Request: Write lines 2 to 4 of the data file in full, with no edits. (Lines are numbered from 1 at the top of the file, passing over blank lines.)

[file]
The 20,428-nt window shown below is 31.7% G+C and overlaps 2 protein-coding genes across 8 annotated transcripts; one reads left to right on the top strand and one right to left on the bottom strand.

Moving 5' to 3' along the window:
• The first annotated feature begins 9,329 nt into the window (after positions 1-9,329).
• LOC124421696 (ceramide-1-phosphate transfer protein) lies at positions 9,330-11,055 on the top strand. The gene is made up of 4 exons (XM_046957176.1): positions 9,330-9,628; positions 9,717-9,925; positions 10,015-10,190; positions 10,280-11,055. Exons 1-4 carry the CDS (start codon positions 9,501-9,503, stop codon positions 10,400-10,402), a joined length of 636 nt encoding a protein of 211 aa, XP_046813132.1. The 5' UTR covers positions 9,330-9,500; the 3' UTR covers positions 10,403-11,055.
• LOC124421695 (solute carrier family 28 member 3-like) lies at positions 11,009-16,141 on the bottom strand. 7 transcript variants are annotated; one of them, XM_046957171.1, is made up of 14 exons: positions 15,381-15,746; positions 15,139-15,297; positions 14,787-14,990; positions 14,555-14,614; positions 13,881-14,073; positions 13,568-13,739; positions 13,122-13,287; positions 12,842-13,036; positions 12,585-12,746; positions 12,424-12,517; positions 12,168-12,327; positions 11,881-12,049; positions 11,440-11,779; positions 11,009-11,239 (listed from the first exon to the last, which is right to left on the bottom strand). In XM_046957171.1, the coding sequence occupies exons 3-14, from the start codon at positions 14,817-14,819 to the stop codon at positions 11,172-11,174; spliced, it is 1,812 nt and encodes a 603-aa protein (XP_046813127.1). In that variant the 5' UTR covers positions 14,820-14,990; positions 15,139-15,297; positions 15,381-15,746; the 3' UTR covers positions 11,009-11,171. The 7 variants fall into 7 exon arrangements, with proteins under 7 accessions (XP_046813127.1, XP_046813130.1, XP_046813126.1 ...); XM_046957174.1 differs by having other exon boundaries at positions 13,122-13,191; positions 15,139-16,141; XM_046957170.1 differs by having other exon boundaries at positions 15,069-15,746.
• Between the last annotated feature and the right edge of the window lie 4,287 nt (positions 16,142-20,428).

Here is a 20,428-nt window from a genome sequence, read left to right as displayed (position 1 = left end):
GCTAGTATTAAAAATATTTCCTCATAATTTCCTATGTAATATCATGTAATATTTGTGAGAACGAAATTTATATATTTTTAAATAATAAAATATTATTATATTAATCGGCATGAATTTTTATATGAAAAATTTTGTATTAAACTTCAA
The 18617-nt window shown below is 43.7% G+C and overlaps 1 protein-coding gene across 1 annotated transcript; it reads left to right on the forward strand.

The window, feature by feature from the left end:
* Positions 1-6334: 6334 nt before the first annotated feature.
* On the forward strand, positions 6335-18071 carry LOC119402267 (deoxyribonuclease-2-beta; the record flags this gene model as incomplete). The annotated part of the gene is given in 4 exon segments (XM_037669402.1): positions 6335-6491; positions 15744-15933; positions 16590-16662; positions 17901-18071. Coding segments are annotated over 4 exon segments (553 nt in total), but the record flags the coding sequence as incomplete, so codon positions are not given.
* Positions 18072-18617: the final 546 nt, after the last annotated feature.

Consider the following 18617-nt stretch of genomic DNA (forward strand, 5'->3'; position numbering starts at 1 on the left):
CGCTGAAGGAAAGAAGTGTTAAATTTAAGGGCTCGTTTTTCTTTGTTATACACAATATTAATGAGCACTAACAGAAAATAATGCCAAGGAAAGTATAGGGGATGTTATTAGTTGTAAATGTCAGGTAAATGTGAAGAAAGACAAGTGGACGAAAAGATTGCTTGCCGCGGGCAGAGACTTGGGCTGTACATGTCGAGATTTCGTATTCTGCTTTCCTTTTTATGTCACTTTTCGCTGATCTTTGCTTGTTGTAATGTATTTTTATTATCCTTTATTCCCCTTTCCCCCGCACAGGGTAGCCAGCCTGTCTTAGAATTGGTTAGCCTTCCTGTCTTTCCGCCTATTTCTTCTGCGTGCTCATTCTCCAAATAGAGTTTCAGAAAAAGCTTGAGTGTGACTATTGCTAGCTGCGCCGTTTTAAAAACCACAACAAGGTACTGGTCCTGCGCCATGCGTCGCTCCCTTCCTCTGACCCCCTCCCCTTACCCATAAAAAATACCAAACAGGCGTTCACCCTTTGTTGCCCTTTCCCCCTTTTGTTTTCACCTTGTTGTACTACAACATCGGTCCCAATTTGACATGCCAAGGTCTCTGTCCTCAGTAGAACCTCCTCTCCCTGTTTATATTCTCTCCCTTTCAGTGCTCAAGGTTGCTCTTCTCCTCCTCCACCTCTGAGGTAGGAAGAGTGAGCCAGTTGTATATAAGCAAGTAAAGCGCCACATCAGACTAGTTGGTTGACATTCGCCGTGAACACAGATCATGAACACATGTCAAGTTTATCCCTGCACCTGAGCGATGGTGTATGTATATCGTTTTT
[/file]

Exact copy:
Moving 5' to 3' along the window:
• The first annotated feature begins 9,329 nt into the window (after positions 1-9,329).
• LOC124421696 (ceramide-1-phosphate transfer protein) lies at positions 9,330-11,055 on the top strand. The gene is made up of 4 exons (XM_046957176.1): positions 9,330-9,628; positions 9,717-9,925; positions 10,015-10,190; positions 10,280-11,055. Exons 1-4 carry the CDS (start codon positions 9,501-9,503, stop codon positions 10,400-10,402), a joined length of 636 nt encoding a protein of 211 aa, XP_046813132.1. The 5' UTR covers positions 9,330-9,500; the 3' UTR covers positions 10,403-11,055.